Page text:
Book Image

Hands-On Data Structures and Algorithms with Rust

By : Claus Matzinger
Book Image

Hands-On Data Structures and Algorithms with Rust

By: Claus Matzinger

Overview of this book

Rust has come a long way and is now utilized in several contexts. Its key strengths are its software infrastructure and resource-constrained applications, including desktop applications, servers, and performance-critical applications, not forgetting its importance in systems' programming. This book will be your guide as it takes you through implementing classic data structures and algorithms in Rust, helping you to get up and running as a confident Rust programmer. The book begins with an introduction to Rust data structures and algorithms, while also covering essential language constructs. You will learn how to store data using linked lists, arrays, stacks, and queues. You will also learn how to implement sorting and searching algorithms. You will learn how to attain high performance by implementing algorithms to string data types and implement hash structures in algorithm design. The book will examine algorithm analysis, including Brute Force algorithms, Greedy algorithms, Divide and Conquer algorithms, Dynamic Programming, and Backtracking. By the end of the book, you will have learned how to build components that are easy to understand, debug, and use in different applications.
Table of Contents (15 chapters)

Concurrency and mutability

Rust's approach to managing memory is a powerful concept. In fact, it is powerful enough to also facilitate concurrency and parallel execution. However, first things first: how do threads work in the Rust standard library?

Concurrency and parallelism are two different modes of execution. While concurrency means that parts of a program run independently of each other, parallelism refers to these parts executing at the same time. For simplicity, we will refer to both concepts as concurrency.

Due to its low-level nature, Rust provides an API to the operating system's threading capabilities (for example, POSIX on Linux/Unix systems). If no variables are passed into the scope, their usage is very straightforward:

use std::thread; 

fn threading() {
// The to pipes (||) is the space where parameters go,
// akin to a function signature's parameters, without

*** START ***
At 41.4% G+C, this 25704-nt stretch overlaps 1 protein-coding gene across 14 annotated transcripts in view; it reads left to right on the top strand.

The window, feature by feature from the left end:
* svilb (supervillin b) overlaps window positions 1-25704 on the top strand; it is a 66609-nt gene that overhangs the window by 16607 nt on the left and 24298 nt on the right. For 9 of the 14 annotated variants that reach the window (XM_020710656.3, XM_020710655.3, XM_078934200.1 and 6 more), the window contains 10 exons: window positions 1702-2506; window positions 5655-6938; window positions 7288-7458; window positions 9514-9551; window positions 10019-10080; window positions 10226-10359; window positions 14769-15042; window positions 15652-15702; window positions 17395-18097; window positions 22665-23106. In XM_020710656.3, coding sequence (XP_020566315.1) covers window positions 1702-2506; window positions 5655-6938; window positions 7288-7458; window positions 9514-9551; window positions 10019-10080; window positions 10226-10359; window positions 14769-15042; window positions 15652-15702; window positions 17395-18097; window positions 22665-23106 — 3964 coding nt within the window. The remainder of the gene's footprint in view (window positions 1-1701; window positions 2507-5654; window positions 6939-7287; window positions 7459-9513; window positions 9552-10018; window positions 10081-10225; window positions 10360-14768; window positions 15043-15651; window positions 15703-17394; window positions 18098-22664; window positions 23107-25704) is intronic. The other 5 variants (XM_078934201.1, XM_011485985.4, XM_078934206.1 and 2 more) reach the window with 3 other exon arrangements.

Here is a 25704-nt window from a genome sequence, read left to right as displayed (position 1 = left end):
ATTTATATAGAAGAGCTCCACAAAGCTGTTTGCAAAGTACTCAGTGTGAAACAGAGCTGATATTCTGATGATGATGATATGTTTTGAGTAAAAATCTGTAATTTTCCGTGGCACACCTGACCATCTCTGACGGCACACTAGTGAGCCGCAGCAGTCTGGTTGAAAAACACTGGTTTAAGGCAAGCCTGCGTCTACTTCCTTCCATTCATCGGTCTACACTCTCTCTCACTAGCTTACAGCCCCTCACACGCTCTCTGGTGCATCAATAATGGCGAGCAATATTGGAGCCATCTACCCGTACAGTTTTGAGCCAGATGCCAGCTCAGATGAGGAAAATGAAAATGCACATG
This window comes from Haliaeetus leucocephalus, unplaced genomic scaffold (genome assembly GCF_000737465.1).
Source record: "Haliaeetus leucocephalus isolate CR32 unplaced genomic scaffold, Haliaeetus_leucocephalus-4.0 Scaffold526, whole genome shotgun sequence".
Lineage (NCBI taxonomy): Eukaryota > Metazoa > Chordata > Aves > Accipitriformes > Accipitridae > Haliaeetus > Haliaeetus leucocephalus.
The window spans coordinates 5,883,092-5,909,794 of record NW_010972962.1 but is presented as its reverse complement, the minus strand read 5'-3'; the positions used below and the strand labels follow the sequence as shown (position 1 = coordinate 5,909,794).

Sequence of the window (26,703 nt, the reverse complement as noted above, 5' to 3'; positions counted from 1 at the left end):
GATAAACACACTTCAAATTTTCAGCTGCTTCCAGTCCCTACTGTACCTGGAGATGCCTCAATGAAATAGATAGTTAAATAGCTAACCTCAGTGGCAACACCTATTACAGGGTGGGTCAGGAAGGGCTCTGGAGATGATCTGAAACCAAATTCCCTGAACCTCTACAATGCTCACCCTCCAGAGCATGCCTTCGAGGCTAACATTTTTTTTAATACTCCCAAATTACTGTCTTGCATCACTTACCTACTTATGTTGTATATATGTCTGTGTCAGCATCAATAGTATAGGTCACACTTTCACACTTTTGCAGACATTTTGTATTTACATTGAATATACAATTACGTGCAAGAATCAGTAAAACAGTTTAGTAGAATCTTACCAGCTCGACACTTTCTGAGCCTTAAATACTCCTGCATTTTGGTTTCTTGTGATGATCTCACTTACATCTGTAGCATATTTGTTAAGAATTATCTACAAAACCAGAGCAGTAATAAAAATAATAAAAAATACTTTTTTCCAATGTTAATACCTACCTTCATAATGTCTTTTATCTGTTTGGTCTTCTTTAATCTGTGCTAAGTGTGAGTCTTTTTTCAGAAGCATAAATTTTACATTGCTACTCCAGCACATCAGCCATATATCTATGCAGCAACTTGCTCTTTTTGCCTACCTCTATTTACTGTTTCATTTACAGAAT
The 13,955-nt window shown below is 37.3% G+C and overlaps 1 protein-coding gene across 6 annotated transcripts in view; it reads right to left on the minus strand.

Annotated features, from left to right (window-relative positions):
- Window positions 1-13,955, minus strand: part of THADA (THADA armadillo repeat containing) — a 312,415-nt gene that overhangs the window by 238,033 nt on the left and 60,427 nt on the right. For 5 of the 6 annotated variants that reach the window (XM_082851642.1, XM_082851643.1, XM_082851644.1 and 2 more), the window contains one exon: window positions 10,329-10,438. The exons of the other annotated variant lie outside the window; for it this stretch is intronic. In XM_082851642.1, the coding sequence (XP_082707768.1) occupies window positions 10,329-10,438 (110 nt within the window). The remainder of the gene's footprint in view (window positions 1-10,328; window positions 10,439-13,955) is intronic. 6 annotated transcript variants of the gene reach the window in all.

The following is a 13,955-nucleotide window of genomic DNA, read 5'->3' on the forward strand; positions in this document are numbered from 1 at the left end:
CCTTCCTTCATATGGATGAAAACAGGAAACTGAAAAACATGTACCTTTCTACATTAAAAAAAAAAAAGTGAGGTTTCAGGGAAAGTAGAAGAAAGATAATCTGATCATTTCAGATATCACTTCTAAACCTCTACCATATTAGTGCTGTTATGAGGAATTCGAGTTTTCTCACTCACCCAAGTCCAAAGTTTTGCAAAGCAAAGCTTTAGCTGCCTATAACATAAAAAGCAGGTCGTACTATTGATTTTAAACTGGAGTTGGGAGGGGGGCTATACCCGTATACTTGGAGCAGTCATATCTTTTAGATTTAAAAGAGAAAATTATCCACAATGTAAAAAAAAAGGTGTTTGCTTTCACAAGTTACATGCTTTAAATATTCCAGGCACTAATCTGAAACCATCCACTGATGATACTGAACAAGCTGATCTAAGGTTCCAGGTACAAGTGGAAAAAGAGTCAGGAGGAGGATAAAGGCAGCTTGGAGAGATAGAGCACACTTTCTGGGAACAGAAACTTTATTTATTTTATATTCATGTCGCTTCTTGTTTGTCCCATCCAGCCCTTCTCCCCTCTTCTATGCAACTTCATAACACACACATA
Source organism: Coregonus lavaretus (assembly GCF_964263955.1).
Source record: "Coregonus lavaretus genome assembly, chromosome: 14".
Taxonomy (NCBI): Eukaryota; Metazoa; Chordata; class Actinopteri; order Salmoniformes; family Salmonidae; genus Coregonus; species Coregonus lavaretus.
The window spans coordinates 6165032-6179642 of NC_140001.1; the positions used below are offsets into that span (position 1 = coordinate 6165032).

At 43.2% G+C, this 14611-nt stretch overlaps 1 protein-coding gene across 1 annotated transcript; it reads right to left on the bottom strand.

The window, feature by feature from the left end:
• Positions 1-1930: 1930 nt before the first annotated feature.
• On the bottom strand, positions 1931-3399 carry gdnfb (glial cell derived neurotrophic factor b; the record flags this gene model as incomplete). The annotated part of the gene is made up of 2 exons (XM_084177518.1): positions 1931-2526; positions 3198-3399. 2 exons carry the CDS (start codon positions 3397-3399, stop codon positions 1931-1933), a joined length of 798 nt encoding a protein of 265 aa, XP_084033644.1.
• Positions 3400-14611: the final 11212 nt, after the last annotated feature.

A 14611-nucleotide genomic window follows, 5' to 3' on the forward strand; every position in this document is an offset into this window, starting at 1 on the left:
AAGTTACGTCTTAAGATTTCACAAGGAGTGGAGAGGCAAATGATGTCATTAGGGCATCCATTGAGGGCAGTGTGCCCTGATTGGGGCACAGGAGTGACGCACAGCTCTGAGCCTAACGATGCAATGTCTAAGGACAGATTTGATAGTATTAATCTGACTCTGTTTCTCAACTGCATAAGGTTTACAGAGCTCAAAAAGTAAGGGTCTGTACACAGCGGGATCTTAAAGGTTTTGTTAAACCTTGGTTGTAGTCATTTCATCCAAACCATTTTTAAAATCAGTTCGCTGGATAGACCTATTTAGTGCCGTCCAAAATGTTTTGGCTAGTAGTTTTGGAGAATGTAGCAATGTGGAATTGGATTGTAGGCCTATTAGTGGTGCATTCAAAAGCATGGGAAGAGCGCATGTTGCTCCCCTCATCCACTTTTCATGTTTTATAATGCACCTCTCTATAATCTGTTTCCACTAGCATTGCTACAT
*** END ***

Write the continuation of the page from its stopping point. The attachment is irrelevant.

// the need to always declare types explicitly.
// This way, variables can move from the outer into the inner scope
let handle = thread::spawn(|| {
println!("Hello from a thread");

However, when passing data back and forth, more work has to be done to hold up Rust's safety guarantees, especially when mutability comes into play. Before getting into that, it is important to recap immutability.

Immutable variables

Rust—like many functional languages—embraces immutable variables. They are the default, and changing mutability requires explicit declaration with mut, which tells the compiler what the variable is going to be used for (reading or writing).

Functional programming languages are known for facilitating the ability to work concurrently, thanks to immutability guarantees; reading data does not produce side effects! Requiring explicit mutability gives the compiler a chance to check where and if mutability is required, and therefore whether a data race may occur.

This results in compile-time warnings and errors instead of crashes and strange race conditions at runtime, something that many production users appreciate. In short, it's easier to think through your code if mutability is a (rare) option instead of the norm.


Instead of changing variable properties, it's often more readable to overwrite a variable with a different value (for example, a changed copy of the original). This technique is called shadowing.

Typically, this is used to reuse a variable name, even though the actual value has changed, to work in the current situation. This snippet sanitizes String and, by using the same name throughout the function, it's always clear that it's the input parameter that is changed:

fn sanitize(s: String) -> String {
let s = s.trim();
let s = s.replace(" ", "_");